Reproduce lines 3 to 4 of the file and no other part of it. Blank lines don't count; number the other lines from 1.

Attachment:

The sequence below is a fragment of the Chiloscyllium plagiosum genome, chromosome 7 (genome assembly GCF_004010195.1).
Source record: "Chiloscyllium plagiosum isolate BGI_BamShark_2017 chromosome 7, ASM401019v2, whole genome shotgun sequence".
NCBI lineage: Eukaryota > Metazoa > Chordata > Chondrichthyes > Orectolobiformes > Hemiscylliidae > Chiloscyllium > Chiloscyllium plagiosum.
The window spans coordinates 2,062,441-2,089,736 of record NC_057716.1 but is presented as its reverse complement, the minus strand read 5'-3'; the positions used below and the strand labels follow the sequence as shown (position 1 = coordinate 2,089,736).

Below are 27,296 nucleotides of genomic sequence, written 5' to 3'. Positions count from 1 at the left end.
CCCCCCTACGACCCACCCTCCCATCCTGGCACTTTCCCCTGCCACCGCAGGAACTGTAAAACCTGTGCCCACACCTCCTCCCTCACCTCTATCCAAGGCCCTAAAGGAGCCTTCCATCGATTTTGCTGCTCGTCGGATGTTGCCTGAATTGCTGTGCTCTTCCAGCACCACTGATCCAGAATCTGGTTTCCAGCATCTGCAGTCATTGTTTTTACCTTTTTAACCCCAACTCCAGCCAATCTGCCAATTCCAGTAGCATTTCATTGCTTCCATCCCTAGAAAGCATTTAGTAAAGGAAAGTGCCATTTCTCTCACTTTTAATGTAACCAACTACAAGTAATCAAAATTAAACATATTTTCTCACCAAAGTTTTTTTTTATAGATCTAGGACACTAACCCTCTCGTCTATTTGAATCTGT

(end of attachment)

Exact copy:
NCBI lineage: Eukaryota > Metazoa > Chordata > Chondrichthyes > Orectolobiformes > Hemiscylliidae > Chiloscyllium > Chiloscyllium plagiosum.
The window spans coordinates 2,062,441-2,089,736 of record NC_057716.1 but is presented as its reverse complement, the minus strand read 5'-3'; the positions used below and the strand labels follow the sequence as shown (position 1 = coordinate 2,089,736).